The prevalence of childhood sexual abuse in our country is one of the best-kept secrets of our culture today. It is a crime perpetuated in silence and secrecy, and often children who may attempt to tell an adult are ignored, dismissed or misunderstood. Based on recorded cases, it is estimated there are more than 42 million adult survivors of sexual abuse today. Current statistics also reveal approximately one in 10 children will be sexually abused before they reach the age of 18. That breaks down to about one in seven girls and one in 25 boys. These statistics are based solely on reported cases; it is very difficult to obtain accurate data because this crime is severely underreported. From the research I have read, this appears to be especially true among boys. FULL POST

Posted 5/19/16 at 12:42 PM | Audra Jennings

Hope isn't always easy to find --- sometimes you have to hunt

Part 1 of an interview with Nika Maples,
Author of Hunting Hope


Finding hope in dark times is not an accident. Sometimes it has to be hunted, and that chase takes great strength. Author Nika Maples wants to help others find the fierce bravery required to excavate hope from hardship with her new book, Hunting Hope: Dig Through the Darkness to Find the Light (Worthy Inspired).

Maples warns those who have the opportunity to observe Hope Hunters not to be fooled by the light in their eyes and the smile on their faces. If bystanders look a little closer, they'll notice the dirt under their fingernails and the sweat on their shirts. These pursuers of light rake through the rubble of unwanted situations and dig into difficult circumstances, because they know enough about God to make them confident adversity can produce good in their lives. This is not the delusion of the eternal optimist. The Hope Hunter acknowledges things are as bad as they seem, but they understand they can still search for --- and find --- God in the midst of it all. FULL POST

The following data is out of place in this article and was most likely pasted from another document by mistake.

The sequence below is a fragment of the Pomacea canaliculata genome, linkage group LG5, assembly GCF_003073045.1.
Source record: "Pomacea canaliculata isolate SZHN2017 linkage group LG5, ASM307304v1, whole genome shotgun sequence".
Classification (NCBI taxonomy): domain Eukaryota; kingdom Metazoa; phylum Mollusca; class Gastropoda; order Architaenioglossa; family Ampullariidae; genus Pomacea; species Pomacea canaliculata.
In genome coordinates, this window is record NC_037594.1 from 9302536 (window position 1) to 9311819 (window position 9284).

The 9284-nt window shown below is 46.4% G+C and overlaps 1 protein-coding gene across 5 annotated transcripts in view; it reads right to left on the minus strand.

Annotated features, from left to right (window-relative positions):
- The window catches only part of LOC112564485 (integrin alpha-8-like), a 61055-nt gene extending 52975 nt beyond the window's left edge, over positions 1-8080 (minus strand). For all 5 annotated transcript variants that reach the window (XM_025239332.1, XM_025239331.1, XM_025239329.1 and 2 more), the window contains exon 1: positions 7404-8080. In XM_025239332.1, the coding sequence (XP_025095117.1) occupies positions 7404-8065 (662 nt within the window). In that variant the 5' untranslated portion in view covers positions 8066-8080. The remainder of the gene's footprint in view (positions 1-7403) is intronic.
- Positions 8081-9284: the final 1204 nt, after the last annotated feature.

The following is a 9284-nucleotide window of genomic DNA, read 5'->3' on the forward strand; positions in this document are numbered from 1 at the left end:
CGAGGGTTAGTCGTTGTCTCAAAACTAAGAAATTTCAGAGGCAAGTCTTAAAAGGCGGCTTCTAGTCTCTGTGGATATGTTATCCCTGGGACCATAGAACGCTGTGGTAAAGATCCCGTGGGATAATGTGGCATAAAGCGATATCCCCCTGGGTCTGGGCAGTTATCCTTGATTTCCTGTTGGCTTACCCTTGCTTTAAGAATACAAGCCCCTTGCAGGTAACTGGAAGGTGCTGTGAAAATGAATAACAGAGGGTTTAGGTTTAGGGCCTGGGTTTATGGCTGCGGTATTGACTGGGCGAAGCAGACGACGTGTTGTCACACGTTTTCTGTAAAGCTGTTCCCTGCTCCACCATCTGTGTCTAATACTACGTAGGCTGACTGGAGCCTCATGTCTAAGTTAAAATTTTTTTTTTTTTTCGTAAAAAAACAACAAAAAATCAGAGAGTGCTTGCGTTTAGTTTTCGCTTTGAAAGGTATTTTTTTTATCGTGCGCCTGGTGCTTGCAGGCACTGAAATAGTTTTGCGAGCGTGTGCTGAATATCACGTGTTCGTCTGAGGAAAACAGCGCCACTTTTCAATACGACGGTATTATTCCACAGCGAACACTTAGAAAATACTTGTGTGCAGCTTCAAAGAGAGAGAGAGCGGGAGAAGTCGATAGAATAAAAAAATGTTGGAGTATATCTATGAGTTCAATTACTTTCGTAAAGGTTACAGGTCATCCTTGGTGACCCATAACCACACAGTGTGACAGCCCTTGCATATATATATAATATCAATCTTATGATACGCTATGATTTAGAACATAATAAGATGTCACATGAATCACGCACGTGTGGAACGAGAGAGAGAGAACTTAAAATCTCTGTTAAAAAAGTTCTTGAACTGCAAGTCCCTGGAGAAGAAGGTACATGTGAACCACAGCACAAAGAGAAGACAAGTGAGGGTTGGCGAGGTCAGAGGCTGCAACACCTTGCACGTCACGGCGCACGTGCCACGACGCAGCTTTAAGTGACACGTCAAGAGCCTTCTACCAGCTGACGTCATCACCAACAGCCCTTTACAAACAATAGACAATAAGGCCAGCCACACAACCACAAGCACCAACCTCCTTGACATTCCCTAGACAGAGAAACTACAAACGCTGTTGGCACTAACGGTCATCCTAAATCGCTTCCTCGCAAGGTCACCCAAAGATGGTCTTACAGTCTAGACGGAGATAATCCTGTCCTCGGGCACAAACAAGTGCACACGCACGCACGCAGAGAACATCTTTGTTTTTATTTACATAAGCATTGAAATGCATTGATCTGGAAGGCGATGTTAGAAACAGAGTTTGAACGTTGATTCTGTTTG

Posted 5/17/16 at 4:01 PM | Audra Jennings

God's grand narrative --- the only "true myth"

God’s grand narrative — the only ‘true myth’
Author’s debut novel is rich in Christian theology and symbolic imagery

Seattle: At some point everyone will have a moment where they simply know something is missing in their lives. Attempts to fill, ignore or dull this void are never successful and only end up leaving them exhausted, confused and alone. These are themes explored by author Erik Guzman in his debut release, The Seed: A True Myth (New Growth Press/May 16, 2016/ISBN: 978-1942572794/$17.99). This parable uses symbolism and vivid imagery to help readers think critically about the great lengths they go to in order to avoid the pain of living in a broken world, rather than accepting the peace and freedom the Gospel offers. FULL POST

Posted 5/16/16 at 11:35 AM | Audra Jennings

Drop the mask and get real

Drop the mask and get real
Steve Brown calls readers to live honestly and embrace God’s shocking grace